Frank, Otto 'Pim'
|Birthname||Otto Heinrich Frank|
|born on||12 May 1889 at 14:00 (= 2:00 PM )|
|Place||Frankfurt am Main, Germany, 50n07, 8e40|
|Timezone||LMT m8e40 (is local mean time)|
|Astrology data||21°58' 14°31 Asc. 23°11'|
German-Jewish businessman, later a resident of the Netherlands and Switzerland, who was the father of Anne and Margot Frank. As the sole member of his family to survive the Holocaust, he inherited Anne's manuscripts after her death, arranged for the publication of her diary as The Diary of a Young Girl in 1947, and oversaw its transition to the stage and screen.
Otto Frank was a cousin of the well-known furniture designer Jean-Michel Frank. He studied economics in Heidelberg from 1908 to 1909 and had a work experience placement at Macy's Department Store in New York City. However, after leaving for New York, he returned home briefly after his father died in September 1909, before once again leaving for the United States, returning to Germany two years later in 1911.
Frank served in the Imperial German Army during the First World War. In 1917 he was promoted in the field to lieutenant and served at the Battle of Cambrai.
Frank worked in the bank that his father initially ran, which subsequently he and his brothers took over until it collapsed in the early 1930s. He married Edith Holländer – an heiress to a scrap-metal and industrial-supply business – on his 36th birthday, 12 May 1925, at the synagogue in Aachen, Edith's home town. Edith was 25 when they married. Their elder daughter, Margot Frank (Margot Betti), was born 16 February 1926, followed by their younger daughter, Anne (Annelies Marie), on 12 June 1929. Edith died of starvation in Auschwitz. Margot and Anne were transferred from Auschwitz to the Bergen-Belsen concentration camp where they died, possibly of typhus.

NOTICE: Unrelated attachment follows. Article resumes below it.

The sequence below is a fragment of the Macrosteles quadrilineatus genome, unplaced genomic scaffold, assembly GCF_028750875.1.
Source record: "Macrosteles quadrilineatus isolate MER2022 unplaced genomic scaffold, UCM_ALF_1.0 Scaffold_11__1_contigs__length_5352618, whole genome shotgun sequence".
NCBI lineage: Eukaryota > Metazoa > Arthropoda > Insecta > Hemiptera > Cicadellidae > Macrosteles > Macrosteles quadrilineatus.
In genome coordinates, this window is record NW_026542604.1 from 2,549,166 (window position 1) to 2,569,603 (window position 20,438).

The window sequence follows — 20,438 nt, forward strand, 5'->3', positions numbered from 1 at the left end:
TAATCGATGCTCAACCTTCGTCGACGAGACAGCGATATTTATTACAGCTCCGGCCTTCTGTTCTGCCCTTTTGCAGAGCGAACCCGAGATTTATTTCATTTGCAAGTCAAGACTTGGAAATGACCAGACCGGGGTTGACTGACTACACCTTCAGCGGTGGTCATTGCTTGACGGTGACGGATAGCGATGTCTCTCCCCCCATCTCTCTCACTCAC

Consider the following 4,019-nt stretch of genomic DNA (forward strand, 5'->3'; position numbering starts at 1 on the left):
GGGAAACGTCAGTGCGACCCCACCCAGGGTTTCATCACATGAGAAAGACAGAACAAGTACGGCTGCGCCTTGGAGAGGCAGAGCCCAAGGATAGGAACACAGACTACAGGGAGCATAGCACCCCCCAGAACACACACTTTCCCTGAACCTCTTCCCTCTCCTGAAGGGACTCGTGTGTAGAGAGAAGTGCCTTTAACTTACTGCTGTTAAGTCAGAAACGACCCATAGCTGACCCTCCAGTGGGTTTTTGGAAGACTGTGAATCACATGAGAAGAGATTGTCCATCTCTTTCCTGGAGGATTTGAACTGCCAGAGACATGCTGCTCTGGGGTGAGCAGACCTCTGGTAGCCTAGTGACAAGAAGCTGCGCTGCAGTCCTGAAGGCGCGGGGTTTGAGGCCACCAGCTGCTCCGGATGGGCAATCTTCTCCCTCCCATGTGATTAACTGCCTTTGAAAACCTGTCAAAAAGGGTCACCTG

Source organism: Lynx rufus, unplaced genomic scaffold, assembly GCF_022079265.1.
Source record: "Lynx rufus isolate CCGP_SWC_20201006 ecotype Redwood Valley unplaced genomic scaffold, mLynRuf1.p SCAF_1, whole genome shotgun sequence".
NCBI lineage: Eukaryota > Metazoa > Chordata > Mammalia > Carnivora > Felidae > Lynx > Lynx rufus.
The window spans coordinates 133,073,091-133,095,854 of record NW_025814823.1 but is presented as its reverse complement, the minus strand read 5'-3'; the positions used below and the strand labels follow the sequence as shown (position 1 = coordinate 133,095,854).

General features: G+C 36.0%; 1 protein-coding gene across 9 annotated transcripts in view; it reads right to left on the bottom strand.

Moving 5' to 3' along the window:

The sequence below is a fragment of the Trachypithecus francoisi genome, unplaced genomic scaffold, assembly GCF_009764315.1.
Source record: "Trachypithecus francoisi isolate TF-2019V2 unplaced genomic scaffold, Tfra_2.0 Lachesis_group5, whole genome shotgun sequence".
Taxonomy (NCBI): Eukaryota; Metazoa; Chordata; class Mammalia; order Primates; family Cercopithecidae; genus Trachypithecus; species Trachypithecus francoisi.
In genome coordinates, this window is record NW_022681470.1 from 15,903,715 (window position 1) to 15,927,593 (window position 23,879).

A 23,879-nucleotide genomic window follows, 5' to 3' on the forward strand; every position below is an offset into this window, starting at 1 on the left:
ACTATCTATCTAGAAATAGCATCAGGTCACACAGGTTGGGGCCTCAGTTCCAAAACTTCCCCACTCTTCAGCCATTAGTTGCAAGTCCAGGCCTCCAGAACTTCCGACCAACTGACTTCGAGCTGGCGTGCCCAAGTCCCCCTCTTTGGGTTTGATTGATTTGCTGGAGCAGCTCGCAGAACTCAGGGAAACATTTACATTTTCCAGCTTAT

As the tide of Nazism rose in Germany and anti-Jewish decrees encouraged attacks on Jewish individuals and families, Otto decided to evacuate his family. In August 1933 they relocated to Aachen, where his mother-in-law resided, in preparation for a subsequent and final move to Amsterdam in the Netherlands. After Germany invaded the Netherlands in May 1940, Otto transferred control of his business to his Dutch colleagues Johannes Kleiman and Victor Kugler, who helped the family when they went into hiding at the company premises in 1942.
At age 53, Otto Frank took his family into hiding on 6 July 1942 in the upper rear rooms of the Opekta premises on the Prinsengracht. They were joined a week later by Hermann van Pels, who was known as Herman van Daan in Anne's diary, his wife, Auguste van Pels and their son, Peter van Pels. In November, the group was joined by Fritz Pfeffer, known in Anne's diary as Alfred Dussel. Their concealment was aided by Otto Frank's colleagues Johannes Kleiman, whom he had known since 1923, Miep Gies, Victor Kugler, and Bep Voskuijl.